We Aussies, and those Brits, don't regard our crime fiction as'international'; any more than we think - from way down here below the equator - that, compared to us, 'American' crime is international.
American crime is American crime. Canadian crime is Canadian crime. Swedish crime is Swedish crime - hopefully translated into English so more of us can read it.
Australia is actually considered quite exotic by most Americans, and I enjoy a lot of their mystery fiction (Gary Disher and Patricia Carlon are just two standout writers that I think deserve a wider audience).

But you make a good point. Americans should simply read a good mystery without regard for its origins.
Patrick thanks for the mention. Good piece in the WSJ and thanks for the discussion. I draw on my experiences and foreign assignments as a wire service reporter for my recent books. While I have not been to every country I visit in my books, I do my best to make things as authentic as possible for crime fiction. There is no subsitute for exotic travel. To know the smells of Doha, Qatar, or the slums of Kingston, Jamaica, or the texture of the interior walls of farmer's hut outside of Addis Ababa, Ethiopia you have to experience it.
Thanks to your books, we can.
Somehow, I think, this doesn't apply to historical mysteries set in other countries. A pity. I have a good mind to take my next crimes to Austria. Hope nobody's done Austria yet. I'm homesick and want to write about food.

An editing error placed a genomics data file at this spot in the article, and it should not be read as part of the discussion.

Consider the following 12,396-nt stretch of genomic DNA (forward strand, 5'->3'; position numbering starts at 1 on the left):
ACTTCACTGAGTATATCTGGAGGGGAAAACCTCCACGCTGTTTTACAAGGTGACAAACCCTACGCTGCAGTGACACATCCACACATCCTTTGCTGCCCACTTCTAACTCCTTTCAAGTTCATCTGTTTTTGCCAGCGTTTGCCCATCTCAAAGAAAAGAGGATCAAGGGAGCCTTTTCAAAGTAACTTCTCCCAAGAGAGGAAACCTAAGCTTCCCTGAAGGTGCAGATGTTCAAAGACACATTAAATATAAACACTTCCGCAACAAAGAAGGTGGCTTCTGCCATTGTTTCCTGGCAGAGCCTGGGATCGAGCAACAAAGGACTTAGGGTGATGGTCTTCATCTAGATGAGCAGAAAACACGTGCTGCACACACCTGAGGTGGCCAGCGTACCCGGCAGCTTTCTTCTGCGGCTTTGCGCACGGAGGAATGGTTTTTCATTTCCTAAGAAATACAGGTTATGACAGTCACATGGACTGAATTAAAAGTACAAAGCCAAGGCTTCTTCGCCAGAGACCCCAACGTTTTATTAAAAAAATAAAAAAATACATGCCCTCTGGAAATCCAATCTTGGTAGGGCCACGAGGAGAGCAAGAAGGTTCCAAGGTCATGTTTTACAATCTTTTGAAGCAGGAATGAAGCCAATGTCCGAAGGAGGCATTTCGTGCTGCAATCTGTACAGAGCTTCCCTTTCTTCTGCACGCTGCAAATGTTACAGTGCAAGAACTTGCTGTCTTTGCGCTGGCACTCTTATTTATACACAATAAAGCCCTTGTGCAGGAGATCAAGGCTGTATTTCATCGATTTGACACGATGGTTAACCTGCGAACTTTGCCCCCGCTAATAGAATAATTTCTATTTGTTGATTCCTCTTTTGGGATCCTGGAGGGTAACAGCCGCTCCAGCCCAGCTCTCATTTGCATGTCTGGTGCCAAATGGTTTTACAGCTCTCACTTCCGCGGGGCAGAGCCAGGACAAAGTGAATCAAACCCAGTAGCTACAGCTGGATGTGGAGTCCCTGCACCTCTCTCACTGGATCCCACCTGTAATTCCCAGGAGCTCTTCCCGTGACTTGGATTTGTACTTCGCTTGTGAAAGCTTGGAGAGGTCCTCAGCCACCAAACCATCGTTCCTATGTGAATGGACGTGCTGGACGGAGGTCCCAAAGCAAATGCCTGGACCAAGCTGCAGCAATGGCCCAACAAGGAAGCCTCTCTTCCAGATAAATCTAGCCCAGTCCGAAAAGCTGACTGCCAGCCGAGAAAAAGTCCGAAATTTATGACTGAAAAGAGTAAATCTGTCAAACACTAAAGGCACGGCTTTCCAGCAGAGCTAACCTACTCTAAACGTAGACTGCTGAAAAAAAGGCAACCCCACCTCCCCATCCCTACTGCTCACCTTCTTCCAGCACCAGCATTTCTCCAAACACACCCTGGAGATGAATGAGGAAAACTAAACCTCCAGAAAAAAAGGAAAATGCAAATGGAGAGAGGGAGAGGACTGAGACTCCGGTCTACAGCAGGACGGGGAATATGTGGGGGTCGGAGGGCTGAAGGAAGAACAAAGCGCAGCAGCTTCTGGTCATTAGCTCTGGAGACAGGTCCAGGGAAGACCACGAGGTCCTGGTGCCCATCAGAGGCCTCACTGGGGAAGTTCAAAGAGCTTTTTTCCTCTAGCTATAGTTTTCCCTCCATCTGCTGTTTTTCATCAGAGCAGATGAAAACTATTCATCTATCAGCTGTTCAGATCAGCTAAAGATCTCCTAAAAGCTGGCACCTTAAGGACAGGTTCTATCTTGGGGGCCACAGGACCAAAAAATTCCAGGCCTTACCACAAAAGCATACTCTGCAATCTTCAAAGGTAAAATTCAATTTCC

I have a good mind to take my next crimes to Austria.

There is a mystery set in Vienna, actually---one featuring Gustave Klimt as a character. It was also a historical mystery. I can't remember the title at the moment---something with a mirror in it. The author had lived for many years in Vienna. But that doesn't mean you couldn't write another. After all, it IS the story we read for, as well as the setting. How many mysteries have been set in Britain? Doesn't mean we tire of them, if they're well done.

I do like featuring food in a mystery, as well as landscape. Not long ago read Pierre Magnan's series---all set in Provence. Some of the best writing I've ever read in its evocation of the Provencal countryside, although the murders were very bizarre, grisly and on the whole improbable, but the quality of the writing, the writer's knowledge of the region and its cuisine, kept me going.